It is a good news that government of India has agreed to allow debate on the topic of FDI in retail followed by voting. It is heartening that opposition parties have agreed to let the parliament function. Government had allowed 51% ownership of Foreign Direct Investment in Retail business. Although it was a policy decision, most opposition parties claimed they are opposed to the decision. So opposition wanted to debate the issue in parliament followed by voting on the issue. Government refused debate and voting because they feared losing. Moreover, government ally Trinamool Congress (TMC) quit government making an issue with the policy decision claiming it to be antipoor. At the present time, it appears that government has managed to persuade some of its allies, like DMK, SP and BSP. These parties have agreed and / or abstain in case of voting, albeit grudgingly.
Many people think that FDI will put small grocery stores out of business. This will lead to large scale unemployment. However, it has been seen that in many Indian states the large retail stores are unable to compete. It is correct that multinationals have much deeper pocket. They can last much longer than Indian players. However, even multinationals have to set up lot of backend infrastructure before they can start a meaningful operation. Moreover, India is a vast and heterogenous country. We have widely different socioeconomic levels. While middle and upper middle class may get the benefit of big stores, vast number of poor people will still go to neighborhood stores. Besides, neighborhood stores give credit, they give home delivery and many of them carry almost all the brands. So there is very little chance of an efficient corner store going bankrupt. Besides a huge country like India will never go one way completely. Our shopping habbits, our household economics etc are very different from what is practiced in the West. Very poor people will never be able to buy one week or months supply of food in one go. It is also believed that cost of food is likely to come down and farmers are likely to get better price. In many other countries also these stores are operational and economies have not really got affected.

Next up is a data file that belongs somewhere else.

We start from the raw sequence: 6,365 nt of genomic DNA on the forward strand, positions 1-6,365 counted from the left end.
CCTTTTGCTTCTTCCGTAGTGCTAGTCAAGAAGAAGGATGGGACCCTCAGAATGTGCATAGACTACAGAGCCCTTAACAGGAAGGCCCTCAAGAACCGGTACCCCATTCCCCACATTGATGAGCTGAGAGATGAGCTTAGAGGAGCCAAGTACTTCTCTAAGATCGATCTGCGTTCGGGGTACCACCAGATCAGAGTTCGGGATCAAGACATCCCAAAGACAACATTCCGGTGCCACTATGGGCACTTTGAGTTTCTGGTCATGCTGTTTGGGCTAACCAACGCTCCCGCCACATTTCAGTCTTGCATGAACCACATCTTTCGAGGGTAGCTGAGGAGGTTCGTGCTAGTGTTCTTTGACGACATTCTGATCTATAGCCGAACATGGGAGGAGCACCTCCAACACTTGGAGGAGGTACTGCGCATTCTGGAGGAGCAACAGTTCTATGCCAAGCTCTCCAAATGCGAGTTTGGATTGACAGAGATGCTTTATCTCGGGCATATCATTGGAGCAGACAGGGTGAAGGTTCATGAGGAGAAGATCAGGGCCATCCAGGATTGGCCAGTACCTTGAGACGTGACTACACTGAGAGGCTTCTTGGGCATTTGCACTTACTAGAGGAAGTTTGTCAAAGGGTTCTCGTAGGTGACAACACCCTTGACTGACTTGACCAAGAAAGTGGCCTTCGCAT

So why oppose the decision? One is not surprised that TMC opposed the decision. TMC wanted an exit route from the beleaguered UPAII, that was plagues by corruption charges as well as accused of mismanagement of economy. As a result economy was sliding, subsidy burden was increasing and government had to reduce subsidy by raising price of cooking and transport fuel. These are antipeople policies, but TMC cannot be party to such decisions. So they exited. It is also not surprising that Left parities opposed the move. In general Left has great antipathy to free market economy and anything related to United States. Smaller parties like BSP and SP did not want to look obviously antipoor. So they wanted to sit on the fence and watch what others were doing. However, it was surprising that BJP led NDA had opposed FDI in retail. When such stores by Indians players are already operational in BJP ruled states like Gujrat and Madhya Pradesh. BJP ally Shiromani Akali Dal (SAD) also wants FDI in retail. Bharti – Walmart is operating in Punjab. Besides government has assured states that it is upto the states to implement the provisions of FDI in retail.
It seems most enterpreneural states have either FDI in retail operational and want more. On the other hand, states with poor culture of enterpreneurship do not want FDI. Some others just want to sit on the fence and watch what others do. Finally, government should have taken all parties along by informing them and consulting them as partners. But minister of commerce, is an arrogant person, and often his version of events are not accepted by his party colleagues let alone opposition. Hopefull, dust will settle down, government will get FDI passed, parliament will function and India will be the gainer.